Congratulations to Chattanooga’s EPB Fiber, which in April exceeded 90,000 subscribers and contributed to lower power rates for all EPB customers.
Savings For Everyone
While the increased subscribership is cause for celebration, an equally important chapter in the story is that EPB lowered power rates by 7 percent as a result of upgrading to a “smart grid.” All EPB customers may not subscribe to EPB Fiber's Internet access, but all electric customers benefit from lower electric rates. Chattanooga’s fiber network operates as the main mode of communications for the grid, while also providing Internet services to businesses and residents.
The grid and fiber combination includes sensors, meters, and switches that enable EPB to track energy use and manage power outages. During one storm in 2013, the grid’s switches reduced outage times by 55 percent, saving EPB $1.4 million. In late April, the area endured severe storms, but network officials estimate the smart grid prevented power outages to 17,800 customers.
In an interview with Christopher last November, EPB’s former President and CEO Harold DePriest detailed how Chattanooga’s fiber network helps bring down costs:
“We built a smart grid on the back of that fiber, and that has very literally cut the number of outages and the length of outages here in Chattanooga by 50 to 60 percent... that one thing is saving our community's businesses somewhere in the neighborhood of 50 to 60 million dollars a year. That's pretty substantial.”
J. Ed. Marston, EPB’s vice president of marketing and communications, said:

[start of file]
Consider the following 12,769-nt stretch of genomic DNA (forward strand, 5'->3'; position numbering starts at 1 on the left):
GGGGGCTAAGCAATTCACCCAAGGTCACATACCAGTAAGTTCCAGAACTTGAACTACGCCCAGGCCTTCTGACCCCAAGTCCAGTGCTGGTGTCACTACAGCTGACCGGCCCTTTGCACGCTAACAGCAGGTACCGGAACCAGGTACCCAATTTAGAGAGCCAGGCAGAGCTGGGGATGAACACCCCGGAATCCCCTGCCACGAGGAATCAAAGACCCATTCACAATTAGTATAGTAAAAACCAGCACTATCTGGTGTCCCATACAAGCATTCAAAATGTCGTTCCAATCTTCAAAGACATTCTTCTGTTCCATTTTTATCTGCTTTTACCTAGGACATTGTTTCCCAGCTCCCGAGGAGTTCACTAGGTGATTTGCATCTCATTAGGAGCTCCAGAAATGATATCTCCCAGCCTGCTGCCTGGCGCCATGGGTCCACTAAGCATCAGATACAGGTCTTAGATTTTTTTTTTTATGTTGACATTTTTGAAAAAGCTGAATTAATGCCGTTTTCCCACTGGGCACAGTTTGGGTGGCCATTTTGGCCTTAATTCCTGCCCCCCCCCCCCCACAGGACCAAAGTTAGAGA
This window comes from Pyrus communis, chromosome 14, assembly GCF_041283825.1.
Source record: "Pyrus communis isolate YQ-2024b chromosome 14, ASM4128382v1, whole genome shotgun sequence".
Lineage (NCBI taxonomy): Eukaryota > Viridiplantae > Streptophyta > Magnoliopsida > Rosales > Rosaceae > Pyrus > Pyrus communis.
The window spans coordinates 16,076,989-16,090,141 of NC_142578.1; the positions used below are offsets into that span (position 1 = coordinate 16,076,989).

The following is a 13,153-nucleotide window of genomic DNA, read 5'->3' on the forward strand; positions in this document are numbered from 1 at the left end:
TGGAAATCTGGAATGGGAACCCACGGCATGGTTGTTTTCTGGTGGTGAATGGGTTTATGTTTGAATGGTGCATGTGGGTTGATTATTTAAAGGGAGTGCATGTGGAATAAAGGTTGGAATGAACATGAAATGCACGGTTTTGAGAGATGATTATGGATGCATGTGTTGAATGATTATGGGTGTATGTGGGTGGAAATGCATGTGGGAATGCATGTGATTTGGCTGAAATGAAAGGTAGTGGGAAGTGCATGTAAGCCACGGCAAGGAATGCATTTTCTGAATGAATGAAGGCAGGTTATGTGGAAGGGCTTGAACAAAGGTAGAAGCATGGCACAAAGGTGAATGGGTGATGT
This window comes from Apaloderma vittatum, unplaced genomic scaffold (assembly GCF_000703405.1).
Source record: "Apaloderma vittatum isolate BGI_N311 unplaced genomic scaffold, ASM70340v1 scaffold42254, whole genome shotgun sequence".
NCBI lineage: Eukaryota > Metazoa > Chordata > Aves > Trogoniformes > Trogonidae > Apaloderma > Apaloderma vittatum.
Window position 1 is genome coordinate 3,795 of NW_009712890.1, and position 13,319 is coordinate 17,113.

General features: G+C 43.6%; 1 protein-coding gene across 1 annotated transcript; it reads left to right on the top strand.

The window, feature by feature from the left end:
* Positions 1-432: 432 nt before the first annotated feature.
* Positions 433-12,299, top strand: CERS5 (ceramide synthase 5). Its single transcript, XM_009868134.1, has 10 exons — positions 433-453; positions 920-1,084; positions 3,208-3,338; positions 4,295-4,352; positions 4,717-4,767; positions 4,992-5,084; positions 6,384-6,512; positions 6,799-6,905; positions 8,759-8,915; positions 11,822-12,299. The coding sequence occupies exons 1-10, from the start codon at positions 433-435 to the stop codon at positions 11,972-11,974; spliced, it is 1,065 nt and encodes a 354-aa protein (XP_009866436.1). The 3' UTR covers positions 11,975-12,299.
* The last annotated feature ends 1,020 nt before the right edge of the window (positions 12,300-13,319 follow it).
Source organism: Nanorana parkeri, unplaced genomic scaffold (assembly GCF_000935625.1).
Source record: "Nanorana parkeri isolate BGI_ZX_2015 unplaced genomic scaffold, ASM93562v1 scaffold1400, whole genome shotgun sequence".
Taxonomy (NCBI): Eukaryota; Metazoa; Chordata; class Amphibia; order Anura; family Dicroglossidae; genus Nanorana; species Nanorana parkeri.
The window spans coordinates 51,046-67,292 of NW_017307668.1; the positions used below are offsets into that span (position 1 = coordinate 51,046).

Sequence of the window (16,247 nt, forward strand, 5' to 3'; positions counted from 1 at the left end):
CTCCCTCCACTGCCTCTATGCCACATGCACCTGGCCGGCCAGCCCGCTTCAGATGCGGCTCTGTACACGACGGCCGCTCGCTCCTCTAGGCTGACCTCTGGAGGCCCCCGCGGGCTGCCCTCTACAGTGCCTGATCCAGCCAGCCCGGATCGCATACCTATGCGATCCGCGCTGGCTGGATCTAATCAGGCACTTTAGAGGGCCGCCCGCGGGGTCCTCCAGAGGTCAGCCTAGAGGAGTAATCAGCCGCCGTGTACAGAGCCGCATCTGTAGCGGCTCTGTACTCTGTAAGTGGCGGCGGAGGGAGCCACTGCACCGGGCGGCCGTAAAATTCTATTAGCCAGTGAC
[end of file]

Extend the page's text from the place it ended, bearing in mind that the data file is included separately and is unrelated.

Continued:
"It's proved out a business model that is very effective and one that could be played out on a national level. We've proven that this subscriber-funded model for building both a smart grid and a fiber-optic communications network provides a valuable asset for our community and actually helps to lower power rates."
The publicly owned electric utility offers speeds of up to 10 gigs to all subscribers in its 600-square mile foot service area and is one of the most celebrated examples of a municipal fiber network and smart grid combination in the United States. The city initially estimated it would need 35,000 subscribers for the network to be profitable; clearly, Chattanoogans’ desire for lightning-fast Internet speeds far exceeds the minimum. "Our original board decision to undertake fiber optics has proven to be very solid and a great asset for our community and our electric system," EPB Chairman Joe Ferguson said Monday.
Learn the details on Chattanooga's story to better connectivity from our 2012 report, Broadband At the Speed of Light: How Three Communities Built Next-Generation Networks. The report highlights the communities of Chattanooga; Lafayette, Louisiana; and Bristol, Virginia.